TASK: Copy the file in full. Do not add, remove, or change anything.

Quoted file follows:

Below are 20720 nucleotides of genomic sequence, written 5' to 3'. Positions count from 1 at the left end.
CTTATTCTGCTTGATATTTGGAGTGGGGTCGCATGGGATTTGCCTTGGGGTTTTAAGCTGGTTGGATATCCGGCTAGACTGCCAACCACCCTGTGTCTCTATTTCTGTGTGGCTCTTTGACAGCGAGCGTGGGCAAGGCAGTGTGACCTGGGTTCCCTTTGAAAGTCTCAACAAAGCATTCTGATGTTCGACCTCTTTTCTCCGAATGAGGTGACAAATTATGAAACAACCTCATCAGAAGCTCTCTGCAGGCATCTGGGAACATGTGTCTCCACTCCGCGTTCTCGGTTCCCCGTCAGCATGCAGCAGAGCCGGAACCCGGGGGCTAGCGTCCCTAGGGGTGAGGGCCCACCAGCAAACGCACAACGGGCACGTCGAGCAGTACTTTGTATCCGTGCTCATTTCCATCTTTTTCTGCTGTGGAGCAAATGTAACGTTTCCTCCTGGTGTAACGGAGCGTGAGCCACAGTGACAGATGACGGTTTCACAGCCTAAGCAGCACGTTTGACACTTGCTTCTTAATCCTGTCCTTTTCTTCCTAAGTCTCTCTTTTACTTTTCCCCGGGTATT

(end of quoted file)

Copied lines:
Below are 20720 nucleotides of genomic sequence, written 5' to 3'. Positions count from 1 at the left end.
CTTATTCTGCTTGATATTTGGAGTGGGGTCGCATGGGATTTGCCTTGGGGTTTTAAGCTGGTTGGATATCCGGCTAGACTGCCAACCACCCTGTGTCTCTATTTCTGTGTGGCTCTTTGACAGCGAGCGTGGGCAAGGCAGTGTGACCTGGGTTCCCTTTGAAAGTCTCAACAAAGCATTCTGATGTTCGACCTCTTTTCTCCGAATGAGGTGACAAATTATGAAACAACCTCATCAGAAGCTCTCTGCAGGCATCTGGGAACATGTGTCTCCACTCCGCGTTCTCGGTTCCCCGTCAGCATGCAGCAGAGCCGGAACCCGGGGGCTAGCGTCCCTAGGGGTGAGGGCCCACCAGCAAACGCACAACGGGCACGTCGAGCAGTACTTTGTATCCGTGCTCATTTCCATCTTTTTCTGCTGTGGAGCAAATGTAACGTTTCCTCCTGGTGTAACGGAGCGTGAGCCACAGTGACAGATGACGGTTTCACAGCCTAAGCAGCACGTTTGACACTTGCTTCTTAATCCTGTCCTTTTCTTCCTAAGTCTCTCTTTTACTTTTCCCCGGGTATT